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Clean Power Crowd in front of wind turbine

Published on March 5th, 2014 | by Giles Parkinson

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Wind Energy Reduces Electricity Prices During Heat Waves

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March 5th, 2014 by  

Originally published on RenewEconomy.

Attempts by the fossil fuel lobby to downplay the impact of wind generation during the recent heatwaves in southern Australia has been contradicted by a new study, and by recognition from one of the biggest gas producers that low prices in the recent heat wave had caused it to write down the value of some of its assets.

Crowd in front of wind turbine.
Image Credit: Hepburn Wind on Flickr.

There was a large campaign after the recent heatwaves in Victoria and South Australia condemning the role of renewables in meeting demand. Several studies, here and here, show that solar had a big impact on reducing the level of demand, and prices, and a new study by Sinclair Knight Merz suggests that wind energy did the same.

The new study, commissioned by New Zealand-based renewable power giant Meridian and its green energy retailer PowerShop, newly established in Australia, suggests that wind contributed to 6 per cent of overall  supply by volume in Victoria and South Australia, and as a result that reduced average prices over the 7-day period by more than 40 per cent.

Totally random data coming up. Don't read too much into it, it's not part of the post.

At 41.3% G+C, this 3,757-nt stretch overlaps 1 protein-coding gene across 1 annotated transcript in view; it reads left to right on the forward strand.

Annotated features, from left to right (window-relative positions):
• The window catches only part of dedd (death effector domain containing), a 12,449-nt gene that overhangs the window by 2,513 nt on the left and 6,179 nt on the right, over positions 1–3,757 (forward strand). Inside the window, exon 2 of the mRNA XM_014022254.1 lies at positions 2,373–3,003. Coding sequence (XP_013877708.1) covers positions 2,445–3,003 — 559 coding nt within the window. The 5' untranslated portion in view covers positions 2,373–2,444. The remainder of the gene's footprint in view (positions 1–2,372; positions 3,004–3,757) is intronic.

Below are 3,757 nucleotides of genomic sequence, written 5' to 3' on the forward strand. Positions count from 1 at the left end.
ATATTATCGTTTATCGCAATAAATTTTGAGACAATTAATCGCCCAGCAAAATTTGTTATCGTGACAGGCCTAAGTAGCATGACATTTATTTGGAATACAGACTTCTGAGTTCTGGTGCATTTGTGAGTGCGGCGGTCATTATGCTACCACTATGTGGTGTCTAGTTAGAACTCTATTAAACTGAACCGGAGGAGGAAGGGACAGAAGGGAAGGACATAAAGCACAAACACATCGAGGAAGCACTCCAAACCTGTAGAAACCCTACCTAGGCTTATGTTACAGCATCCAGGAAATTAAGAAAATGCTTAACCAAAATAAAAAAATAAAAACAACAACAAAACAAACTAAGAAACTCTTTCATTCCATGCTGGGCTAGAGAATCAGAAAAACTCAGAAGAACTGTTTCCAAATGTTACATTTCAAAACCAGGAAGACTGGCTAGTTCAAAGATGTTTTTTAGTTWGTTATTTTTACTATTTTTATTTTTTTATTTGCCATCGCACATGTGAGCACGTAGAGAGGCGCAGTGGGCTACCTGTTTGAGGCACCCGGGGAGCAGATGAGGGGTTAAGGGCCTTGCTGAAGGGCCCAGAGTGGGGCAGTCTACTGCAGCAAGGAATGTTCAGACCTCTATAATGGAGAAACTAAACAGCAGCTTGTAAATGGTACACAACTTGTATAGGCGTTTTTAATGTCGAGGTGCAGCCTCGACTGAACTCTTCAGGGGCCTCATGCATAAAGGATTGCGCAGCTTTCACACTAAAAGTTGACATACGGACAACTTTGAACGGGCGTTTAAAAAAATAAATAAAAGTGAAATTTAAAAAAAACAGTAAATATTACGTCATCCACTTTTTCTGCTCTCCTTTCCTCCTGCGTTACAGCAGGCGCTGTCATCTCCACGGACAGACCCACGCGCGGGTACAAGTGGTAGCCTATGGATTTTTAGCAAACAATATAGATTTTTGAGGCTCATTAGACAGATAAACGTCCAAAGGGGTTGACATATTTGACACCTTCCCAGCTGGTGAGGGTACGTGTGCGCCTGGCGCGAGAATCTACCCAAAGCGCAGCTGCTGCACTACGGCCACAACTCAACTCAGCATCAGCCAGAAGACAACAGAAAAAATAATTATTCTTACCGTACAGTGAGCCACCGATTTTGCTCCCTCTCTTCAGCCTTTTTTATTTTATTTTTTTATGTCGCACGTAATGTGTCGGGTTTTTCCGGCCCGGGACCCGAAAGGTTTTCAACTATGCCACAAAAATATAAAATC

SKM said its analysis is likely to be conservative because of the way it did its modelling.

It noted that the electricity market experienced some price spikes, but this was mostly associated with sudden outages from large thermal generation (coal and gas).

“We conclude that wind generation is likely to have significantly reduced the price impact brought about by sharply rising demand during the heat wave period,” SKM wrote.

“In the seven days to 19 January, wind farms contributed around 6 per cent of overall supply in SA and VIC, and as a consequence, wholesale prices were at least 40% lower (on a consumption weighted average basis) than they would have been without the contribution of wind.”

As PowerShop explained in its blog:

“Wholesale electricity prices are set every 30 mins by finding the plant to supply the last bit of demand at the lowest price (at which price that plant will run).  Once built, wind farms will run at a price of ZERO … so they never make the wholesale price more expensive and they reduce wholesale prices significantly when they run.  So LRET uses small volumes of wind reduce spot prices for the whole market, meaning that savings for customers far outweighs the cost of LGCs.

“Yet the “big three” power companies – Origin, AGL and Energy Australia – continue to lobby for a reduced LRET target, arguing that there may be an “oversupply” of electricity.  By “oversupply” they presumably mean that prices may come down, competition would increase and consumers would pay less.”

Meanwhile, anti-renewable lobbyists continue to try and demonize wind.

Phil Barresi, the head of the Energy Users Association of Australia, wrote in the lobby group’s newsletter (and in the AFR).